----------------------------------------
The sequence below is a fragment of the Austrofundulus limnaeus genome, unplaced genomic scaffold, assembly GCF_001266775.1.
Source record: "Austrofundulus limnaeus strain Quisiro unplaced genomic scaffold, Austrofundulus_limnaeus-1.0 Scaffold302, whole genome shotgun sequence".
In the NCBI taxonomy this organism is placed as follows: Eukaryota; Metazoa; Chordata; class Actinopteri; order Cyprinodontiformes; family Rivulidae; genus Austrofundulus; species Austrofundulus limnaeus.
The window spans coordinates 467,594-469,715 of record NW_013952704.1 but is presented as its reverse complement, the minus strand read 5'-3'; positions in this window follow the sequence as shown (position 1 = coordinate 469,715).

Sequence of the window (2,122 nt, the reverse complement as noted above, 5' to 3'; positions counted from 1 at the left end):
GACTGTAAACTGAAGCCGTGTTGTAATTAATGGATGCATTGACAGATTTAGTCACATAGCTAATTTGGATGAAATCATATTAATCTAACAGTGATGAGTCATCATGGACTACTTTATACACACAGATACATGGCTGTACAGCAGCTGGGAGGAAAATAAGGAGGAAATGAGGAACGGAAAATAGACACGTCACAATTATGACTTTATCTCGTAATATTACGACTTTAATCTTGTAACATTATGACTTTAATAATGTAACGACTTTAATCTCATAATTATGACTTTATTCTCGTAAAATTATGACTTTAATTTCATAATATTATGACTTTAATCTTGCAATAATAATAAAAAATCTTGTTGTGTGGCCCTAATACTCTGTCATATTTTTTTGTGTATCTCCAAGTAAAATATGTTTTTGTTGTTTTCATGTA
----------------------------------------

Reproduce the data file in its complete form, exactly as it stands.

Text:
The sequence below is a fragment of the Austrofundulus limnaeus genome, unplaced genomic scaffold, assembly GCF_001266775.1.
Source record: "Austrofundulus limnaeus strain Quisiro unplaced genomic scaffold, Austrofundulus_limnaeus-1.0 Scaffold302, whole genome shotgun sequence".
In the NCBI taxonomy this organism is placed as follows: Eukaryota; Metazoa; Chordata; class Actinopteri; order Cyprinodontiformes; family Rivulidae; genus Austrofundulus; species Austrofundulus limnaeus.
The window spans coordinates 467,594-469,715 of record NW_013952704.1 but is presented as its reverse complement, the minus strand read 5'-3'; positions in this window follow the sequence as shown (position 1 = coordinate 469,715).

Sequence of the window (2,122 nt, the reverse complement as noted above, 5' to 3'; positions counted from 1 at the left end):
GACTGTAAACTGAAGCCGTGTTGTAATTAATGGATGCATTGACAGATTTAGTCACATAGCTAATTTGGATGAAATCATATTAATCTAACAGTGATGAGTCATCATGGACTACTTTATACACACAGATACATGGCTGTACAGCAGCTGGGAGGAAAATAAGGAGGAAATGAGGAACGGAAAATAGACACGTCACAATTATGACTTTATCTCGTAATATTACGACTTTAATCTTGTAACATTATGACTTTAATAATGTAACGACTTTAATCTCATAATTATGACTTTATTCTCGTAAAATTATGACTTTAATTTCATAATATTATGACTTTAATCTTGCAATAATAATAAAAAATCTTGTTGTGTGGCCCTAATACTCTGTCATATTTTTTTGTGTATCTCCAAGTAAAATATGTTTTTGTTGTTTTCATGTA